I agree that people should have standards, but feel that’s not the same thing as being a ‘rebel’, at least if you’re going by the standard dictionary definition. Since you used the word ‘lorry’, though, I’m assuming you’re not from the US… ‘rebel’ is another word that I tend to only hear used ironically here (I painted my mailbox a shade that was .5 shades different than what the HOA allows! I’m a rebel man!). Possibly it never totally caught on here because the Southern soldiers were called the ‘Rebels’ during the Civil War, I dunno. Maybe what you’re picturing would translate more to “principled nonconformist” in US-speak, and I agree that it is important to dissent if you think a true ill is being done.

Don’t you agree that the adult world brainwashes children with evil ideologies like Nazism, Islamism or Bolshevism? Would they invent it themselves?


I’m not sure where you’re from - if this is a problem in your area then I am truly, extremely sorry. It’s not that I feel this never happens, but the idea of a child being indoctrinated into Neo-Nazism, ISIS-esque thinking (which is what I think you mean by ‘Islamism’), or Bolshevism (a term that I, admittedly, had to Google just now) is so far out of my orbit that it’s hard for me to speak to. I mean yes, of course, I think there are childhood situations that are atrocious, whether a child is being raised by neo Nazis or to be a child solider in the Congolese War… but it’s hard for me to say that the ‘adult world’ brainwashes children with these ideologies when literally no part of the ‘adult world’ where I am does any such thing. If you are in a different situation, then yeah, that is very serious, of course.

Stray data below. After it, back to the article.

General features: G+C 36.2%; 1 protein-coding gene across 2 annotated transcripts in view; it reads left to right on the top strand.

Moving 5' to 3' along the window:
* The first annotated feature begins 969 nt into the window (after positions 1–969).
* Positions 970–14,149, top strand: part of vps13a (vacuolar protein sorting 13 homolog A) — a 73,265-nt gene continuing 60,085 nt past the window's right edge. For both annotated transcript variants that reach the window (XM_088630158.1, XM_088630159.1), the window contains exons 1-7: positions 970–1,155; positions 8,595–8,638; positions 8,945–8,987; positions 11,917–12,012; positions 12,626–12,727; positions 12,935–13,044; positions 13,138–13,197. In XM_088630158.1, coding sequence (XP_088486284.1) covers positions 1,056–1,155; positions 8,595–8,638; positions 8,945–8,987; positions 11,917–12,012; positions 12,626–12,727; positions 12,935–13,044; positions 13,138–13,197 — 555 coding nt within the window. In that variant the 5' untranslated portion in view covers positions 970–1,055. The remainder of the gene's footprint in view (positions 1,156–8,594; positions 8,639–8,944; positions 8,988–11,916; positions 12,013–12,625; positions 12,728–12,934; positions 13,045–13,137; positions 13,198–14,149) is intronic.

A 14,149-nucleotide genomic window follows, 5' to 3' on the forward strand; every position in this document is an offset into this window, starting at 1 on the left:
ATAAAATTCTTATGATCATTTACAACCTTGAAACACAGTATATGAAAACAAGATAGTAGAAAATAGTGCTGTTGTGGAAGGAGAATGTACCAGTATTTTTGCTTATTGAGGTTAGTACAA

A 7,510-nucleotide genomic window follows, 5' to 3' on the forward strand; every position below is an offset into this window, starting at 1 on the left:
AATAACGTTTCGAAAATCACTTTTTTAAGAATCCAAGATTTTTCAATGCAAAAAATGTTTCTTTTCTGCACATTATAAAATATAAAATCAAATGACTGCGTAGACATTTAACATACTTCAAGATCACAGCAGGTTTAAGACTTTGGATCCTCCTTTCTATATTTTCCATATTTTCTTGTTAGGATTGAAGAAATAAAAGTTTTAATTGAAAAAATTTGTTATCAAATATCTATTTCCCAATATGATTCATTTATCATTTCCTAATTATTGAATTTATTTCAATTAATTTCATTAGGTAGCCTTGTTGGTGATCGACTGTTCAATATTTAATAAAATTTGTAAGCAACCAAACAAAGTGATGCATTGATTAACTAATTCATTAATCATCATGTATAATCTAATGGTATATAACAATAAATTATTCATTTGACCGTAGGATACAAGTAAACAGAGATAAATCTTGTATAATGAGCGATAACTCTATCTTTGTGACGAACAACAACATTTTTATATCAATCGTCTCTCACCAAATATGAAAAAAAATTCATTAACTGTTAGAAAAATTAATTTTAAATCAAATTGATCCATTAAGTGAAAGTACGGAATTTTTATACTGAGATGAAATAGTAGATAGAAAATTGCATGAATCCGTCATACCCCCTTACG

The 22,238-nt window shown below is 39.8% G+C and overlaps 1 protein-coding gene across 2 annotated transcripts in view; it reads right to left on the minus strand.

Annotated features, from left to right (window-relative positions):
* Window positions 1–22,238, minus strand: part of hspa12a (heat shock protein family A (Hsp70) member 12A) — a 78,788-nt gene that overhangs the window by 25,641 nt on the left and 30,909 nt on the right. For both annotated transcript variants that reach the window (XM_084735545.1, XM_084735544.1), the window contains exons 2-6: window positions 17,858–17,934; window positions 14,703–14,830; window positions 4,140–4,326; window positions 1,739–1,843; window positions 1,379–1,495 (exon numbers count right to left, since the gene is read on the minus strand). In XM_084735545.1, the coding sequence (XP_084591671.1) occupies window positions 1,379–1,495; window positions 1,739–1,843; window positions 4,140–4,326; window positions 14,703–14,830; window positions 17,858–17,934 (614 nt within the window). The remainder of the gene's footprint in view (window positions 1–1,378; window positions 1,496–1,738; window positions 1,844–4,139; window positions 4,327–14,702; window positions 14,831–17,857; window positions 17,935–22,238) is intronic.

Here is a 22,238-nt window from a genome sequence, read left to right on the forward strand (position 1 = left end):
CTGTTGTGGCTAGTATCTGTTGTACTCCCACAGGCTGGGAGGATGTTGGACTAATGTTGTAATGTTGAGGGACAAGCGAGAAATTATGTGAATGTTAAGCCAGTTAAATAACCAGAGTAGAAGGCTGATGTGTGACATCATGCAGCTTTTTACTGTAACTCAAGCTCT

I think moral progress comes from individuals who retained enough of their original nobility to stand up to society.


I think in some cases this is true - abolishing slavery, for example. In other cases I think moral progress is made largely for pragmatic reasons (these are not my original musing lest I plagiarize, btw, I’ve heard / read these from people like Steve Pinker and Jesse Prinz). Kings had a vested interested in the productivity of their serfs, and it was unhelpful to them if their subjects were continuously murdering and / or at odds with one another over vendettas, and so many norms of civil society formed around this. Commerce means that frivolous wars are bad for business (remember that wars between Western European countries were almost constant until relatively recently,) and that perspective taking is necessary for the decidedly non-enlightened goal of being able to advertise and more persuasively sell things to people. (That trying to take the perspective of another person in order to make better commercials actually leads to a bit more empathy seems to be an unintended side effect of this dynamic.)